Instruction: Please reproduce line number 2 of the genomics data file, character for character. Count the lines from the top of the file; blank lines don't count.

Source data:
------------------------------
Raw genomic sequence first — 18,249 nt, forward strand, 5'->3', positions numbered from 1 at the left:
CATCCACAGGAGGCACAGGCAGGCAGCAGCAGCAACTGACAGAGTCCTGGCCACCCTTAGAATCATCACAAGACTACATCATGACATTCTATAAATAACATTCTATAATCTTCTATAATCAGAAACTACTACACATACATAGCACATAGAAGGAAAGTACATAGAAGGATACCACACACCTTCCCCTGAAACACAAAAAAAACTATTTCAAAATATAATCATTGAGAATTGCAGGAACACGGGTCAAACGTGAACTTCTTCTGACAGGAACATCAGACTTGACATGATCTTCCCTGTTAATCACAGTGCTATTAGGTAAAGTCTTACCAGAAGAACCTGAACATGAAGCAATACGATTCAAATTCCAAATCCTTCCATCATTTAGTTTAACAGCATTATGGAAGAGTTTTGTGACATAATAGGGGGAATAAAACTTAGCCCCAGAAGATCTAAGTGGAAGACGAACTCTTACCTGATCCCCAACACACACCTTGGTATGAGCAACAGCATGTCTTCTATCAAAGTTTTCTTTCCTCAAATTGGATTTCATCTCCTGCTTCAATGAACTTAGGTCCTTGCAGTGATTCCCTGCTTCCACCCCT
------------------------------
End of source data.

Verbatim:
CATCCACAGGAGGCACAGGCAGGCAGCAGCAGCAACTGACAGAGTCCTGGCCACCCTTAGAATCATCACAAGACTACATCATGACATTCTATAAATAACATTCTATAATCTTCTATAATCAGAAACTACTACACATACATAGCACATAGAAGGAAAGTACATAGAAGGATACCACACACCTTCCCCTGAAACACAAAAAAAACTATTTCAAAATATAATCATTGAGAATTGCAGGAACACGGGTCAAACGTGAACTTCTTCTGACAGGAACATCAGACTTGACATGATCTTCCCTGTTAATCACAGTGCTATTAGGTAAAGTCTTACCAGAAGAACCTGAACATGAAGCAATACGATTCAAATTCCAAATCCTTCCATCATTTAGTTTAACAGCATTATGGAAGAGTTTTGTGACATAATAGGGGGAATAAAACTTAGCCCCAGAAGATCTAAGTGGAAGACGAACTCTTACCTGATCCCCAACACACACCTTGGTATGAGCAACAGCATGTCTTCTATCAAAGTTTTCTTTCCTCAAATTGGATTTCATCTCCTGCTTCAATGAACTTAGGTCCTTGCAGTGATTCCCTGCTTCCACCCCT